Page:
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But in the meantime it had been proved to the Emperor that the charges against his general were untrue,1 and he was desirous to procure the return of one whose military talent he could ill afford to lose. It is said that John the Grammarian undertook to obtain a secret interview with Manuel and convey to him the Emperor's assurance of pardon, safety, and honour, if he would return to Constantinople.2 The ambassador executed this delicate mission successfully; he carried an Imperial letter with the golden seal, and the cross which Theophilus wore on his breast; and Manuel, reassured by these pledges, promised, at the first opportunity, to return to his own country. He accompanied the Caliph's son to invade the Empire, and succeeded in escaping somewhere near the frontier. Theophilus immediately conferred on him the post of Domestic of the Schools, and raised him from the rank of a Patrician to that of a Magister."
The whole story has a basis in fact. There is no doubt that Manuel fled to the Saracens, and afterwards returned. And it is not improbable that John the Grammarian was instrumental in communicating to him the assurances which led to his return. But if we accept the story, as it is told by the Greek writers, we have to suppose that Manuel deserted from the Caliph in A.D. 830, and returned in A.D. 832, and therefore to date the embassy of John to the winter of A.D. 831-2. Such a conclusion involves us in several difficulties; and the most probable solution of the problem appears to be that Manuel fled from the Court not of Theophilus, but of his father, and returned to Constantinople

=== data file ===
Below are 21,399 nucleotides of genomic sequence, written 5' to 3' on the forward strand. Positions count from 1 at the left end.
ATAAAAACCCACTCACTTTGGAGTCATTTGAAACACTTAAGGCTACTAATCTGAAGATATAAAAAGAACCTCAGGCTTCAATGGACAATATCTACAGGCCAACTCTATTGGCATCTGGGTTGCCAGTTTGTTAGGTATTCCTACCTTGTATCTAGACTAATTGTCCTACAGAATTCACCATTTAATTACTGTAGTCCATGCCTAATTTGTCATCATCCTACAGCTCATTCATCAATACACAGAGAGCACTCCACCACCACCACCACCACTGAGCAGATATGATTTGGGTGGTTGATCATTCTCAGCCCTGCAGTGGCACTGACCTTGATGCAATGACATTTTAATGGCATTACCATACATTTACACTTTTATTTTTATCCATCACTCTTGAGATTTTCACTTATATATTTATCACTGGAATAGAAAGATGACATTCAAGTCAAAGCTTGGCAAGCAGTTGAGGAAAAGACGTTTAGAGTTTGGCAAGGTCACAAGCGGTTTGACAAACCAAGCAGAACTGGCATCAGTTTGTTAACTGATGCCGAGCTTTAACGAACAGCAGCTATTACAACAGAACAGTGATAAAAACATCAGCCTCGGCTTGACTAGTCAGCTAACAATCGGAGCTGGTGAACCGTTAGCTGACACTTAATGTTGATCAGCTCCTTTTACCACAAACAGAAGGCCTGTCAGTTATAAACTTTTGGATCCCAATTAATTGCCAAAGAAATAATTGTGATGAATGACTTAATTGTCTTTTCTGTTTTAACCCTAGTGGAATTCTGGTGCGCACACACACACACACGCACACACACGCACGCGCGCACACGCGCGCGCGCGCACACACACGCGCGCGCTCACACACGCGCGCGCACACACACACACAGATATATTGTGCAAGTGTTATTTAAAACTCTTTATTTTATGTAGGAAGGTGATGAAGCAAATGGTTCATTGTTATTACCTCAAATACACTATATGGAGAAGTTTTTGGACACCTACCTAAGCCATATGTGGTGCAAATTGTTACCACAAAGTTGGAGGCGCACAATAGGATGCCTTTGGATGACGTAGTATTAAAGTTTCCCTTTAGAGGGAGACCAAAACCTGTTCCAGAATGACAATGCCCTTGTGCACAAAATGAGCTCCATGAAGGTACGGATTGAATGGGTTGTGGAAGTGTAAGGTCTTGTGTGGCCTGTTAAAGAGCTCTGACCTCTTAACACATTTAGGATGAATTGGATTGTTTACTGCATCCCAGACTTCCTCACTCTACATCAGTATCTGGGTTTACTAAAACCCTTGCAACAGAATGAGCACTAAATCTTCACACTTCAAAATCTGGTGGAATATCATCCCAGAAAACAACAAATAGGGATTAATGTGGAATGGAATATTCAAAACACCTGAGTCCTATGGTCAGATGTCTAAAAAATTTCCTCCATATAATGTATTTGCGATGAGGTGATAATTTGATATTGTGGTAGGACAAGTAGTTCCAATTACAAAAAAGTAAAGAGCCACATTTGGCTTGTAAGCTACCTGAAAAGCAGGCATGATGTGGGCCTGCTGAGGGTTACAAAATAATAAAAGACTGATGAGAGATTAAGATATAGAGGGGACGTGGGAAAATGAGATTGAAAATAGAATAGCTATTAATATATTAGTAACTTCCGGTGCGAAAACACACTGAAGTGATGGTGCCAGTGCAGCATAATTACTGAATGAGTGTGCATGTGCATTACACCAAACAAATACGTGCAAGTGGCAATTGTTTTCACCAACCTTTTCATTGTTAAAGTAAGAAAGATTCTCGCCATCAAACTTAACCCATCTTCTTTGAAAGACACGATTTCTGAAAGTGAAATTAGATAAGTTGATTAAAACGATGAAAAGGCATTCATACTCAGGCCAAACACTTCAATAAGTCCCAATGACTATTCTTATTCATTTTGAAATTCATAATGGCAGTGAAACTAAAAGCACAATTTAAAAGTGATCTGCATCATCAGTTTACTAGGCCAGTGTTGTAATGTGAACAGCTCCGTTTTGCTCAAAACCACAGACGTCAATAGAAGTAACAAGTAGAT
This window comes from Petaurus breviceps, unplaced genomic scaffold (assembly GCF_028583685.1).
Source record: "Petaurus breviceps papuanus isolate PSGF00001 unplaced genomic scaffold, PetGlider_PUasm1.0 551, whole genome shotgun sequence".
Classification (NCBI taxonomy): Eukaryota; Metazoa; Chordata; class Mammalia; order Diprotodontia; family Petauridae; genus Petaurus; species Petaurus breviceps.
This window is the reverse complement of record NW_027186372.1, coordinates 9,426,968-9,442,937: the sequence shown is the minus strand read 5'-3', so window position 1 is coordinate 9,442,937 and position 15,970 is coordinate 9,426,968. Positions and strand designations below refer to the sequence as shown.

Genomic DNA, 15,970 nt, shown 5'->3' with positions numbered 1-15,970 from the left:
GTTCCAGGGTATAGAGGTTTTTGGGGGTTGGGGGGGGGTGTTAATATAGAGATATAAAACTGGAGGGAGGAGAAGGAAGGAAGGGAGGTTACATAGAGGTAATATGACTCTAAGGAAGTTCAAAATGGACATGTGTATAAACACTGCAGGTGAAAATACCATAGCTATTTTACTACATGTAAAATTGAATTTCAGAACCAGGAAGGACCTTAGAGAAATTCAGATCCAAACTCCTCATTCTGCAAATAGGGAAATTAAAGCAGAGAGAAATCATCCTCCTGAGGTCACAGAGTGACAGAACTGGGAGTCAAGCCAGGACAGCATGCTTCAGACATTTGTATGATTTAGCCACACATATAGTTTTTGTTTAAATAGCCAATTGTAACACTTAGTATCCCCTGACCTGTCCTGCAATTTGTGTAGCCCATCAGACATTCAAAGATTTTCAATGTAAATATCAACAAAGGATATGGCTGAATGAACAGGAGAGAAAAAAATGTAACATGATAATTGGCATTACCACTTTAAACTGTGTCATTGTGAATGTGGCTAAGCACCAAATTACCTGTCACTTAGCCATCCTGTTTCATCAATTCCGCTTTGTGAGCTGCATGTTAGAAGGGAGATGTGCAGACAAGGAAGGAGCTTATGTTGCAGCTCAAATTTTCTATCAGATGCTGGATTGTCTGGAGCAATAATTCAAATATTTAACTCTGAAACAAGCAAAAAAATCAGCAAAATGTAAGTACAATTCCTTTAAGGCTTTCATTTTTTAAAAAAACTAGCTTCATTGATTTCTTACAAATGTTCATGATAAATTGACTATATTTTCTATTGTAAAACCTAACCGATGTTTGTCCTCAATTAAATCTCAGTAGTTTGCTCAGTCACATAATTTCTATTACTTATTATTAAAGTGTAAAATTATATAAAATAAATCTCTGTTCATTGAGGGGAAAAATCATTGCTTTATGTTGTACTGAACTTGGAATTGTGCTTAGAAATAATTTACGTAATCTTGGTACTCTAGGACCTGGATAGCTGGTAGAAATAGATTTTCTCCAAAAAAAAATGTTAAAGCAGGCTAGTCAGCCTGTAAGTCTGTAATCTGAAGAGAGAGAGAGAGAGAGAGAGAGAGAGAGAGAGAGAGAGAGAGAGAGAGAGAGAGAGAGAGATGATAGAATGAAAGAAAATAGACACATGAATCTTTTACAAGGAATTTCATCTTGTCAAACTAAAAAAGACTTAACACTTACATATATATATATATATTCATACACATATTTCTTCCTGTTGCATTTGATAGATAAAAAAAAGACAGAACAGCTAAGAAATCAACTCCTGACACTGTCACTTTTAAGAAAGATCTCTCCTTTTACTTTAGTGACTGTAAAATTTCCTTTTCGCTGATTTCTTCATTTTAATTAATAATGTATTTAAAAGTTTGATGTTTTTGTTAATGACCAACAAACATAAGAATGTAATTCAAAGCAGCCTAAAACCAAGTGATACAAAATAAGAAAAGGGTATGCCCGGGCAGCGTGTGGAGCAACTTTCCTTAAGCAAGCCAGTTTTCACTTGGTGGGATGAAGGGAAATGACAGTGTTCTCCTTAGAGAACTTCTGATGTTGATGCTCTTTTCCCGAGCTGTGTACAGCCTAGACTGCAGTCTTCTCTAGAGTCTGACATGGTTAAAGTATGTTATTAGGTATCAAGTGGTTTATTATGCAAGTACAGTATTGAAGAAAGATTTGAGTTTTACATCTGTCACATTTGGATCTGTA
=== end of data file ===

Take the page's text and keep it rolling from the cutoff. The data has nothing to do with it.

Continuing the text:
Manuel managed to separate himself and the Caliph's son (Abbas) in a hunting expedition from the rest of the party, kissed the prince, and took an affecting leave of him. According to Genesios, when the Saracens attacked a place called Geron, he went over to the Christians and escaped into the town; Ramsay places Geron between Germanicia and Mambij (Asia Minor, 301). In Cont. Th. 120, he is said to have arranged a plan of escape with the stratêgos of Cappadocia. From Yakubi we learn that in 830 Manuel was with Abbas at Resaina (cp. Appendix VIII.).